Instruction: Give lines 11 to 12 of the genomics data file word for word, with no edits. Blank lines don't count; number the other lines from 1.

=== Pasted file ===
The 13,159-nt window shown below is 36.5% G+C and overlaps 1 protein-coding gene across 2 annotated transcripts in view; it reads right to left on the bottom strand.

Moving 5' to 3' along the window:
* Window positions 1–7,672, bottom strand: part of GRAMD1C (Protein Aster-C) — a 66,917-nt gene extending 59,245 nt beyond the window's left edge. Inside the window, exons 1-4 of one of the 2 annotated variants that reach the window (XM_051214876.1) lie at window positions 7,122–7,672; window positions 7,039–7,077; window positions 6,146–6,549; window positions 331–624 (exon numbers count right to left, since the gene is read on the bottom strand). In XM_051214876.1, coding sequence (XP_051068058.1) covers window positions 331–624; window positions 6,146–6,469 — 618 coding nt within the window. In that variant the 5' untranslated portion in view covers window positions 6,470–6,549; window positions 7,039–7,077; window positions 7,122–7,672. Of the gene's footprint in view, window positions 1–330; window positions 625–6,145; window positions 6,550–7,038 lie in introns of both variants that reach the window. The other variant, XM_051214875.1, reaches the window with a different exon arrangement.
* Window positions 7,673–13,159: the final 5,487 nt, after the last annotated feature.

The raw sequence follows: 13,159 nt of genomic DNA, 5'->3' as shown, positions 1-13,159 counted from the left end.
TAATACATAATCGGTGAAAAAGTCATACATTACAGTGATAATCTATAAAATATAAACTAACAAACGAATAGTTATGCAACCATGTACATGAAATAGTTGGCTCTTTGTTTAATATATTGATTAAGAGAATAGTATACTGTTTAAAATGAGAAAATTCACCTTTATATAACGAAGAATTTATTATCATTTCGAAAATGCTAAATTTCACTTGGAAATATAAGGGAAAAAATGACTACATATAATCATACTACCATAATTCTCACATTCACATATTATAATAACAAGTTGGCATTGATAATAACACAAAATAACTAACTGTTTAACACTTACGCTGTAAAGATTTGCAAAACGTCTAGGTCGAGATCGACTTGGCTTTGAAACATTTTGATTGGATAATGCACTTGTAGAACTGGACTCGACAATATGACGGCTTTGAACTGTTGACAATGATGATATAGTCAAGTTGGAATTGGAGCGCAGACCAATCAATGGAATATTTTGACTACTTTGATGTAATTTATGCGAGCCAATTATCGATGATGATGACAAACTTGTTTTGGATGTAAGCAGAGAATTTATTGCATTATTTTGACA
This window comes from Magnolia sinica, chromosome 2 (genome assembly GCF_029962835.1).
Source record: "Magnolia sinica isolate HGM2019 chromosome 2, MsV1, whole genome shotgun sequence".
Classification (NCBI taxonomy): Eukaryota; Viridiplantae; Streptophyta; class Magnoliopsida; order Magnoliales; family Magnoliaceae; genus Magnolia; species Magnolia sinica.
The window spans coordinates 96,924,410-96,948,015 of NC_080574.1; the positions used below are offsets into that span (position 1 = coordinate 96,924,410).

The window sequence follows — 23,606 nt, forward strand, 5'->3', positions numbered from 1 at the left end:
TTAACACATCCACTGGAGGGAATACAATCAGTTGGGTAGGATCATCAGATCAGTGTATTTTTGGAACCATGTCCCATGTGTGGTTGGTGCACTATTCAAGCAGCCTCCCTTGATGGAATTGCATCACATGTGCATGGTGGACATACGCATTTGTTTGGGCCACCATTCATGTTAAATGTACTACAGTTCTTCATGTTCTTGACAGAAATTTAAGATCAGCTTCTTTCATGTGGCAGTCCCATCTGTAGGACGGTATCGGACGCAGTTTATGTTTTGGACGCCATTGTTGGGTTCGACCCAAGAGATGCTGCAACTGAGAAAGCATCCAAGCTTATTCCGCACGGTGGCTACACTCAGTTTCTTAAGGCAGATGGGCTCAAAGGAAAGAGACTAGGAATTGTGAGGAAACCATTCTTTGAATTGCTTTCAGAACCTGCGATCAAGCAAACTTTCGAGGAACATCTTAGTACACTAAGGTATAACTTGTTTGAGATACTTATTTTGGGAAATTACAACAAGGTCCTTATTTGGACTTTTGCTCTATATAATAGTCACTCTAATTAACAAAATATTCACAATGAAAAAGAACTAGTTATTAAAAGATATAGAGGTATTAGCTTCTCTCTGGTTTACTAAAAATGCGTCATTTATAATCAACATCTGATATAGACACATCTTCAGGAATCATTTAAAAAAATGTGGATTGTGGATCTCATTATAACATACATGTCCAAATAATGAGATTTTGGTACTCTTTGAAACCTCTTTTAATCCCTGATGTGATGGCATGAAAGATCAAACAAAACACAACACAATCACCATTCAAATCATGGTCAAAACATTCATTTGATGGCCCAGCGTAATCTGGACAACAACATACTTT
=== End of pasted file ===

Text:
The window sequence follows — 23,606 nt, forward strand, 5'->3', positions numbered from 1 at the left end:
TTAACACATCCACTGGAGGGAATACAATCAGTTGGGTAGGATCATCAGATCAGTGTATTTTTGGAACCATGTCCCATGTGTGGTTGGTGCACTATTCAAGCAGCCTCCCTTGATGGAATTGCATCACATGTGCATGGTGGACATACGCATTTGTTTGGGCCACCATTCATGTTAAATGTACTACAGTTCTTCATGTTCTTGACAGAAATTTAAGATCAGCTTCTTTCATGTGGCAGTCCCATCTGTAGGACGGTATCGGACGCAGTTTATGTTTTGGACGCCATTGTTGGGTTCGACCCAAGAGATGCTGCAACTGAGAAAGCATCCAAGCTTATTCCGCACGGTGGCTACACTCAGTTTCTTAAGGCAGATGGGCTCAAAGGAAAGAGACTAGGAATTGTGAGGAAACCATTCTTTGAATTGCTTTCAGAACCTGCGATCAAGCAAACTTTCGAGGAACATCTTAGTACACTAAGGTATAACTTGTTTGAGATACTTATTTTGGGAAATTACAACAAGGTCCTTATTTGGACTTTTGCTCTATATAATAGTCACTCTAATTAACAAAATATTCACAATGAAAAAGAACTAGTTATTAAAAGATATAGAGGTATTAGCTTCTCTCTGGTTTACTAAAAATGCGTCATTTATAATCAACATCTGATATAGACACATCTTCAGGAATCATTTAAAAAAATGTGGATTGTGGATCTCATTATAACATACATGTCCAAATAATGAGATTTTGGTACTCTTTGAAACCTCTTTTAATCCCTGATGTGATGGCATGAAAGATCAAACAAAACACAACACAATCACCATTCAAATCATGGTCAAAACATTCATTTGATGGCCCAGCGTAATCTGGACAACAACATACTTT